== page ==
Playing In Traffic

It was a concept, and a concert, and the title carried a whiff of, if not danger, than something outside the normal boundaries of respectable behavior. While that premise was not honestly fulfilled, there were still provocative ideas to be found, even if unintended.

Playing it UNsafe” is what the American Composers Orchestra called their series of events, organized around two concerts of the same program at the end of May. How could I resist? As a composer self-consciously part of this time and place, at the contemporary point of modern American and Western life and anxieties, standing on the shoulders of hundreds of years worth of previous giants, I’m seeking the dangerous, the out-of-bounds solution myself. What are other people doing. An added personal bonus for me was the concerts featured a friend from graduate school, Ned McGowan, playing his own concerto for the rarely seen contrabass flute.


In purely musical terms, the concert was a mixed bag. In terms of the concept of “UNsafe,” which I can only think of as seeking to present music that had some sort of dangerous aspect, no matter how broad, it was also a (differently) mixed bag, and I think it’s important to address this aspect first.

What makes music “UNsafe?” What makes music dangerous? Perhaps it’s better to ask what can be dangerous about music. It’s not a facetious question, because music can be dangerous, and there certainly is music that aspires to be dangerous, both in the abstract and concretely. For example, there is this absolute masterpiece:

This is a particularly musical idea of danger – a piece of music is ultimately a type of argument – logical, rhetorical or a mix of the two – and the determination of whether it is “good” has to do with how well it succeeds at its argument. And “Failing” makes its argument by forcing the performer into the most dangerous of all situations, failure. In the ravishing paradox of the work, the goal is failure, the failure of the musician a success, and the satisfaction is in the fascination of the struggle against that inevitable outcome. Take the argument further, and we have the striving of life against death, coherent information against entropy, with only one possible ending. The satisfaction and success are in the living.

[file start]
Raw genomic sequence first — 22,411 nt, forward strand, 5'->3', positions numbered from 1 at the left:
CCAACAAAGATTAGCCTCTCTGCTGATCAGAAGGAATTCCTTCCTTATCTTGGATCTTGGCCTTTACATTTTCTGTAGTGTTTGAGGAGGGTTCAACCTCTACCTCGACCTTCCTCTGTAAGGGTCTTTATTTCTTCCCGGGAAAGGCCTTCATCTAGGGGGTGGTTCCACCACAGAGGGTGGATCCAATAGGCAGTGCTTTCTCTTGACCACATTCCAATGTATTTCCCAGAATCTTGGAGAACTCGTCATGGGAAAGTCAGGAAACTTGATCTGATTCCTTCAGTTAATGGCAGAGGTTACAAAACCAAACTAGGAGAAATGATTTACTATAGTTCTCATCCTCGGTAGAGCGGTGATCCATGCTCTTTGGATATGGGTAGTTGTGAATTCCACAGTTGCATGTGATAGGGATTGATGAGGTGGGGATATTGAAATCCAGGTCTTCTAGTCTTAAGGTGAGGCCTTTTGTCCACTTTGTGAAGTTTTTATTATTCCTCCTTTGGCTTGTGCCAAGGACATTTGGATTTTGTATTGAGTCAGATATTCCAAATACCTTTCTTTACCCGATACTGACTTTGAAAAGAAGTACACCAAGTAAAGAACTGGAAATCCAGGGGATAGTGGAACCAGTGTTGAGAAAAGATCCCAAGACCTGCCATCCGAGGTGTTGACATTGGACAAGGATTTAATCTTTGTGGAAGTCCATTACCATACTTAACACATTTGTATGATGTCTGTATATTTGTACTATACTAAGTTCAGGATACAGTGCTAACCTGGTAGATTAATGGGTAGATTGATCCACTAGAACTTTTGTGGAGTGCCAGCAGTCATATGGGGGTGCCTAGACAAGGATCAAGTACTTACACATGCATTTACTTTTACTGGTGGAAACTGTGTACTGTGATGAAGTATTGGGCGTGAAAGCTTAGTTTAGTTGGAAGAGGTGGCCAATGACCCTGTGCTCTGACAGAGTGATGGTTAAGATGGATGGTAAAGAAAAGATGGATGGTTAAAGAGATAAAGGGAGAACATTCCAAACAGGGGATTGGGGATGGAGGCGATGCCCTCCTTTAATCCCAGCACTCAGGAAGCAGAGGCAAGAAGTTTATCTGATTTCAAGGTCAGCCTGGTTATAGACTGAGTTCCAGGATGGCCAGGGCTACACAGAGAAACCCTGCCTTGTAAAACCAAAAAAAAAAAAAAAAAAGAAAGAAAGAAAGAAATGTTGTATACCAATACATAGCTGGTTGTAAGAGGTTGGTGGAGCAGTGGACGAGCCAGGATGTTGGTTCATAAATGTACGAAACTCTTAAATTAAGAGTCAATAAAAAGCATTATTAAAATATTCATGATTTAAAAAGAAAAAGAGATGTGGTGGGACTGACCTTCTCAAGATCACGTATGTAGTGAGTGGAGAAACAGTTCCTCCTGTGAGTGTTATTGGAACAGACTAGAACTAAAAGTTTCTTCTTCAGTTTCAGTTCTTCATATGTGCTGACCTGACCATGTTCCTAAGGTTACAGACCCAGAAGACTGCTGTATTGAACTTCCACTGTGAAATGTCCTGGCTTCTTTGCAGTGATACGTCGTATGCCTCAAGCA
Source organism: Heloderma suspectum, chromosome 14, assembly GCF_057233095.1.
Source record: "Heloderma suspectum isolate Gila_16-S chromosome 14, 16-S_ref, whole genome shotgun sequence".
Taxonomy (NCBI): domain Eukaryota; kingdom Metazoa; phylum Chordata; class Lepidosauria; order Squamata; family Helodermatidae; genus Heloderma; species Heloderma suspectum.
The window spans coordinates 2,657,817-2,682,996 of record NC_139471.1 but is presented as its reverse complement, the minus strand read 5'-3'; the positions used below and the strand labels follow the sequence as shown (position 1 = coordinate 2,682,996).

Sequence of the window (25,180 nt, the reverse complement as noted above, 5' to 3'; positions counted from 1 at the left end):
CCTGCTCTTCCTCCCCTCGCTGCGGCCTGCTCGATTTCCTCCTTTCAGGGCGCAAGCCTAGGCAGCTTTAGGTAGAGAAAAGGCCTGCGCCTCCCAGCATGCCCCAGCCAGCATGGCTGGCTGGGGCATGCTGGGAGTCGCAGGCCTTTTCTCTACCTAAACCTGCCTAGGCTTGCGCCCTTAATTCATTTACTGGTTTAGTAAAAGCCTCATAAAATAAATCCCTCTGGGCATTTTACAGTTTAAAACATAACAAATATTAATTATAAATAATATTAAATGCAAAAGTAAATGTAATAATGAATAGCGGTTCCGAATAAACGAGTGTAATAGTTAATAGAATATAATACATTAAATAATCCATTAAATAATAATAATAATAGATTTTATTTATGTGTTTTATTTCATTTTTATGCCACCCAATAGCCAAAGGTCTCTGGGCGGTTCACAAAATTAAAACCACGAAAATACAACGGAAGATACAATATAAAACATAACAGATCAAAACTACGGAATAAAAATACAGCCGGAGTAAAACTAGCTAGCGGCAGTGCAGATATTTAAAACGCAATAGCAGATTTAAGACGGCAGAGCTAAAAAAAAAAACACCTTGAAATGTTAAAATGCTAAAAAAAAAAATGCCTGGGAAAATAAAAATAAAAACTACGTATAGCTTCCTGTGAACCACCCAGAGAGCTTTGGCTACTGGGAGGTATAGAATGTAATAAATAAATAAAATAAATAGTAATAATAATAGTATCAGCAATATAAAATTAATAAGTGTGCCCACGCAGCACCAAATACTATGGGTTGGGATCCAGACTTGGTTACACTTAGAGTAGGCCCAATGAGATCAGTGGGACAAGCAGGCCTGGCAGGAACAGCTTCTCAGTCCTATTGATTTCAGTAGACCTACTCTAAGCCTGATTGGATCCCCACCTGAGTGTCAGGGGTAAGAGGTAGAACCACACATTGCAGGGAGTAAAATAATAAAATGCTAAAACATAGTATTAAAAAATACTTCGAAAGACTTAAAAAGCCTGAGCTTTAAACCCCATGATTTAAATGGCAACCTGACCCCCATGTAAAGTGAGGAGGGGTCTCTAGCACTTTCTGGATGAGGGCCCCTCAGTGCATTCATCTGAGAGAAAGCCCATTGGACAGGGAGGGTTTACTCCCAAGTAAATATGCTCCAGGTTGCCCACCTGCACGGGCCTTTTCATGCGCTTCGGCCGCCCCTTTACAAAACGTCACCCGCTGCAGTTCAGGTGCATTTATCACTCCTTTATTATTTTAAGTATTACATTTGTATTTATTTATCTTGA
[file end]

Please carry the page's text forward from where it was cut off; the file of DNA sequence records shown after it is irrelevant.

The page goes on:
Music can be dangerous in conveying dangerous ideas, mainly political ones. Beyond simple protest and sloganeering, there has been political music that has meant actual trouble for the musicians, deliberately conceived or not. Music, like a lot of expression, has been outlawed throughout the history of civilization, and the United States is, unsurprisingly, no exception. Vis-a-vis “The Star-Spangled Banner,” for example:

Some states have laws governing how it is performed. In Michigan, for instance, a 1931 law made it illegal to perform the anthem “except as an entire and separate composition or number and without embellishments of national or other melodies,” which, technically, makes it illegal to perform Puccini’s “Madama Butterfly,” which uses a portion of the anthem as a tag line (to suggest the ugly side of Yankee imperialism). In 1944, a version of the anthem reharmonized and orchestrated by Stravinsky (a dutifully patriotic act by the Russian emigre composer) got banned in Boston. Stravinsky’s modernist retouchings ran afoul of Massachusetts law, and after the first performance, which left the audience “stunned into bewildered silence,” Boston cops showed up at a later concert to make sure he didn’t repeat the offense.

“Let him change it just once and we’ll grab him,” a Capt. Thomas Harvey told a Boston newspaper. According to musicologist Michael Steinberg, at some point Boston cops seized the music.

The shame is that we suffer with such a terrible piece of music for our national anthem. The main danger in political music, though, is that it is generally bad music, as a worthy slogan is not enough to make worthy art. Better then prescribing answers is to ask question. A profoundly dangerous and political artist is Diamanda Galas – she reveals the hidden and ignored, and the rest is up to us. Fred Rzewski is, I think, the highest example of a political musican; his work is often politically motivated while his expression is musical in the abstract sense. He doesn’t have answers, but he does have values. More on him in a bit, but back to the initial topic.